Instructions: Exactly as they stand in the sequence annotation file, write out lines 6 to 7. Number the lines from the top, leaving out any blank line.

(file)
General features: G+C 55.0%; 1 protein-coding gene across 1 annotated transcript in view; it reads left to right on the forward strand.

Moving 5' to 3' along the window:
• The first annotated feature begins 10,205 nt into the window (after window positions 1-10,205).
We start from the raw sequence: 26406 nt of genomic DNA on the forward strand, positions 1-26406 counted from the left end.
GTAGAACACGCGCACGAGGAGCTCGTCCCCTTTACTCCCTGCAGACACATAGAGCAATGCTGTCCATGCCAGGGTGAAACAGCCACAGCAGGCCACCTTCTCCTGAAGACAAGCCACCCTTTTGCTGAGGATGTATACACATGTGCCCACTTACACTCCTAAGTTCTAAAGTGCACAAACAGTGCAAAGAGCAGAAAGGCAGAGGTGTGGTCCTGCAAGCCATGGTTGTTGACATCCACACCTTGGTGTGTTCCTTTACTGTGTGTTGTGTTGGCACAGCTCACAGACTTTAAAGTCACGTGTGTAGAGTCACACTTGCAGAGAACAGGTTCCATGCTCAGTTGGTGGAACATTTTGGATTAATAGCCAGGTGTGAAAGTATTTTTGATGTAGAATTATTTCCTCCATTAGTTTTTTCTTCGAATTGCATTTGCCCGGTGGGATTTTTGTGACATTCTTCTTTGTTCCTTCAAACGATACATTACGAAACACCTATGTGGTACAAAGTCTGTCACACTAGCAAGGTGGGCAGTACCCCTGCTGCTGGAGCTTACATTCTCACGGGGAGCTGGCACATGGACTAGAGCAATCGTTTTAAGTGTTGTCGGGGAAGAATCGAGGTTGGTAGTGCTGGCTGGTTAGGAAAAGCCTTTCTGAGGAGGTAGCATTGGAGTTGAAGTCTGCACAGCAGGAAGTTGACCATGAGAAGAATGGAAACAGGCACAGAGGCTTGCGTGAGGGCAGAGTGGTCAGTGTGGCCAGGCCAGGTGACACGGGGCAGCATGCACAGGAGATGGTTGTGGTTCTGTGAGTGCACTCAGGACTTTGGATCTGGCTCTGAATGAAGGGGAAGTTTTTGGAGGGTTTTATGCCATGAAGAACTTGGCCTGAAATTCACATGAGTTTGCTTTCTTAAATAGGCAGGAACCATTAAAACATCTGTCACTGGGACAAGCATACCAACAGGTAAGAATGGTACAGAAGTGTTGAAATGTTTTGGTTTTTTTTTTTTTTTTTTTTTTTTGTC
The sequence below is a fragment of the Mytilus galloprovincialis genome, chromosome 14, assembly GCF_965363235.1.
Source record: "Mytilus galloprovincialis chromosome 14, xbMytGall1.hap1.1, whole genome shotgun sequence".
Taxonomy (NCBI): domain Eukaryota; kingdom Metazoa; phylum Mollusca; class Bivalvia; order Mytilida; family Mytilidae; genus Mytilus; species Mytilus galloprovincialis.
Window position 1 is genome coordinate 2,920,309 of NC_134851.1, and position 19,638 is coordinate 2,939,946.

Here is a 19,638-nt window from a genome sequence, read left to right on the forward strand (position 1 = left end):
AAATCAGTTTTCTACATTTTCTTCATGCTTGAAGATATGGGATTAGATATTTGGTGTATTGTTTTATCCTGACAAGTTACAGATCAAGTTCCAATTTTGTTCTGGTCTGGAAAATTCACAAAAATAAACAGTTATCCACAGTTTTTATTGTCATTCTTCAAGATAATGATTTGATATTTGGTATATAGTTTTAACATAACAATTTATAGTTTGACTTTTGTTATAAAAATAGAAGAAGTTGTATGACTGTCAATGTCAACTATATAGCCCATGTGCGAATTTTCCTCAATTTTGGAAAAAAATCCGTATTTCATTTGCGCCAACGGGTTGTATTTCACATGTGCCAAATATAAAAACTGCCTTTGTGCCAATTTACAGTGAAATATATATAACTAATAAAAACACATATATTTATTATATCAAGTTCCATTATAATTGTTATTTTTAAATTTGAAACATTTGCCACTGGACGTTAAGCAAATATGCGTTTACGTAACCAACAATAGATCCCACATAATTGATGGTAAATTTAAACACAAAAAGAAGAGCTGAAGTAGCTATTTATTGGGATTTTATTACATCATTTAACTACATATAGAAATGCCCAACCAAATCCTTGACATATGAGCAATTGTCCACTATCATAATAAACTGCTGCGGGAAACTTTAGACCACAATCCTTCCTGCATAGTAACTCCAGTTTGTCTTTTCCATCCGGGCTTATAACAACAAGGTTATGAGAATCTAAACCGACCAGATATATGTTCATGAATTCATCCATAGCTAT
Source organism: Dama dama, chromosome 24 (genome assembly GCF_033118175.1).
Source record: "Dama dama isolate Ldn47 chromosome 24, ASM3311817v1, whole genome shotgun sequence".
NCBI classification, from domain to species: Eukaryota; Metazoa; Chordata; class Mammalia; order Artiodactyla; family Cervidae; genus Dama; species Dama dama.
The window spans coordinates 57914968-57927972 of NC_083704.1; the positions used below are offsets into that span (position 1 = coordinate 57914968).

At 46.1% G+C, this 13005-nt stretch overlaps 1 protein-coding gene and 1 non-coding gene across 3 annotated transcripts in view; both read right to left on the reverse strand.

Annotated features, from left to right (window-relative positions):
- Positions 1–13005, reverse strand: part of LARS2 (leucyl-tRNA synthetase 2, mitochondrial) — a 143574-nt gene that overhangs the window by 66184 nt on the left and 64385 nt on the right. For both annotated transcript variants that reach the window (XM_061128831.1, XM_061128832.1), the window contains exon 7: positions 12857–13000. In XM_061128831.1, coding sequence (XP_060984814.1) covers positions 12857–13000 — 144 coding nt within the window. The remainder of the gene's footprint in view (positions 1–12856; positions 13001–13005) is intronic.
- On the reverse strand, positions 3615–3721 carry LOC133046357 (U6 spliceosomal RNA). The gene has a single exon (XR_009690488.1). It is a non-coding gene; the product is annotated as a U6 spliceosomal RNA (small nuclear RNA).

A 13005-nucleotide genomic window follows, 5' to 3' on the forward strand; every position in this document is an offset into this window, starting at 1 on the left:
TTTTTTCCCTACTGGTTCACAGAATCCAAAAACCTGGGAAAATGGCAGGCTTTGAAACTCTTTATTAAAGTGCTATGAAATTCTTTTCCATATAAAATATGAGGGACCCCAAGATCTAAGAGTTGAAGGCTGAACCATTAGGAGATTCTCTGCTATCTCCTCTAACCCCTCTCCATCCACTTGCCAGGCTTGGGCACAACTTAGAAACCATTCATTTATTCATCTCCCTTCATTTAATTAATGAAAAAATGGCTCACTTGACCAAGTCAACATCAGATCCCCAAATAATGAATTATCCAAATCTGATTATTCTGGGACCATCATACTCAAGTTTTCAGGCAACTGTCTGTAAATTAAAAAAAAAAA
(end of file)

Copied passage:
The sequence below is a fragment of the Mytilus galloprovincialis genome, chromosome 14, assembly GCF_965363235.1.
Source record: "Mytilus galloprovincialis chromosome 14, xbMytGall1.hap1.1, whole genome shotgun sequence".